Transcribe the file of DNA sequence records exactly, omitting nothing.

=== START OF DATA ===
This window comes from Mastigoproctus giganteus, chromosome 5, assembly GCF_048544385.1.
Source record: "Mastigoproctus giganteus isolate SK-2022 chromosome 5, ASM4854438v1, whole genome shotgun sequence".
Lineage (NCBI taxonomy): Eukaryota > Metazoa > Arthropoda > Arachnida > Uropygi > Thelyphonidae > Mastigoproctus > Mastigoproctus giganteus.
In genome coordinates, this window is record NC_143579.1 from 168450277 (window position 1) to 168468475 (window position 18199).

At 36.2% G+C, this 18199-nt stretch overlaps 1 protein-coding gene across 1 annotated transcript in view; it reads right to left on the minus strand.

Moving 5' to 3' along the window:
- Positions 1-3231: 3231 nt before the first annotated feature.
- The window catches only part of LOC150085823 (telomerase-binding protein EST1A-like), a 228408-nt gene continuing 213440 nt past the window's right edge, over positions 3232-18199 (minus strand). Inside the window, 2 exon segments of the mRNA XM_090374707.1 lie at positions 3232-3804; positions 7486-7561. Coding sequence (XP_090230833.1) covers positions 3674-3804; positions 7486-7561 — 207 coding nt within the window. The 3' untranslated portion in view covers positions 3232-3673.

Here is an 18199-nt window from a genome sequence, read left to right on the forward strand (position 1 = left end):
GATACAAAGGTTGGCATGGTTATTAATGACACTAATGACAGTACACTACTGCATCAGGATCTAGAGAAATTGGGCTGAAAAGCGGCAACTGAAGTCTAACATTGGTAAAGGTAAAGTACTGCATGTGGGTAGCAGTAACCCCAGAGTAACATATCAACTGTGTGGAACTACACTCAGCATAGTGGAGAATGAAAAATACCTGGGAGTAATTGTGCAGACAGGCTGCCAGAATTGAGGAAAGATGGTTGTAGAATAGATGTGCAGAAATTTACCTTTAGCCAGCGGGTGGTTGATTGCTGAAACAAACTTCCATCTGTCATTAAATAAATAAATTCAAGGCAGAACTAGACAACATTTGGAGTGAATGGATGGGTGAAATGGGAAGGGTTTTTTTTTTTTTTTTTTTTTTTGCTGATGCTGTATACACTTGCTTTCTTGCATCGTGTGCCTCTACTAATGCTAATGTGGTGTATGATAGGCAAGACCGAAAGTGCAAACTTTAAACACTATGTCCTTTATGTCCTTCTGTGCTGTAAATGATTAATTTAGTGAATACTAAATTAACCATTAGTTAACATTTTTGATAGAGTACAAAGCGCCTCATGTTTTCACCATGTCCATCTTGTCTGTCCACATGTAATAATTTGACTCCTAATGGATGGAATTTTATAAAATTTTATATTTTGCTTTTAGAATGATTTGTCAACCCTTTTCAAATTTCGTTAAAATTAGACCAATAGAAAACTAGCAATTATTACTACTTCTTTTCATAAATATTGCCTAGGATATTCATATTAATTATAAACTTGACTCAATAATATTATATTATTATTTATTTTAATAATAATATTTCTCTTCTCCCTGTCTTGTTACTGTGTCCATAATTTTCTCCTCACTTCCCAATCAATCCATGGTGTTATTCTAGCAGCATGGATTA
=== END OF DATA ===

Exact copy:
This window comes from Mastigoproctus giganteus, chromosome 5, assembly GCF_048544385.1.
Source record: "Mastigoproctus giganteus isolate SK-2022 chromosome 5, ASM4854438v1, whole genome shotgun sequence".
Lineage (NCBI taxonomy): Eukaryota > Metazoa > Arthropoda > Arachnida > Uropygi > Thelyphonidae > Mastigoproctus > Mastigoproctus giganteus.
In genome coordinates, this window is record NC_143579.1 from 168450277 (window position 1) to 168468475 (window position 18199).

At 36.2% G+C, this 18199-nt stretch overlaps 1 protein-coding gene across 1 annotated transcript in view; it reads right to left on the minus strand.

Moving 5' to 3' along the window:
- Positions 1-3231: 3231 nt before the first annotated feature.
- The window catches only part of LOC150085823 (telomerase-binding protein EST1A-like), a 228408-nt gene continuing 213440 nt past the window's right edge, over positions 3232-18199 (minus strand). Inside the window, 2 exon segments of the mRNA XM_090374707.1 lie at positions 3232-3804; positions 7486-7561. Coding sequence (XP_090230833.1) covers positions 3674-3804; positions 7486-7561 — 207 coding nt within the window. The 3' untranslated portion in view covers positions 3232-3673.

Here is an 18199-nt window from a genome sequence, read left to right on the forward strand (position 1 = left end):
GATACAAAGGTTGGCATGGTTATTAATGACACTAATGACAGTACACTACTGCATCAGGATCTAGAGAAATTGGGCTGAAAAGCGGCAACTGAAGTCTAACATTGGTAAAGGTAAAGTACTGCATGTGGGTAGCAGTAACCCCAGAGTAACATATCAACTGTGTGGAACTACACTCAGCATAGTGGAGAATGAAAAATACCTGGGAGTAATTGTGCAGACAGGCTGCCAGAATTGAGGAAAGATGGTTGTAGAATAGATGTGCAGAAATTTACCTTTAGCCAGCGGGTGGTTGATTGCTGAAACAAACTTCCATCTGTCATTAAATAAATAAATTCAAGGCAGAACTAGACAACATTTGGAGTGAATGGATGGGTGAAATGGGAAGGGTTTTTTTTTTTTTTTTTTTTTTTGCTGATGCTGTATACACTTGCTTTCTTGCATCGTGTGCCTCTACTAATGCTAATGTGGTGTATGATAGGCAAGACCGAAAGTGCAAACTTTAAACACTATGTCCTTTATGTCCTTCTGTGCTGTAAATGATTAATTTAGTGAATACTAAATTAACCATTAGTTAACATTTTTGATAGAGTACAAAGCGCCTCATGTTTTCACCATGTCCATCTTGTCTGTCCACATGTAATAATTTGACTCCTAATGGATGGAATTTTATAAAATTTTATATTTTGCTTTTAGAATGATTTGTCAACCCTTTTCAAATTTCGTTAAAATTAGACCAATAGAAAACTAGCAATTATTACTACTTCTTTTCATAAATATTGCCTAGGATATTCATATTAATTATAAACTTGACTCAATAATATTATATTATTATTTATTTTAATAATAATATTTCTCTTCTCCCTGTCTTGTTACTGTGTCCATAATTTTCTCCTCACTTCCCAATCAATCCATGGTGTTATTCTAGCAGCATGGATTA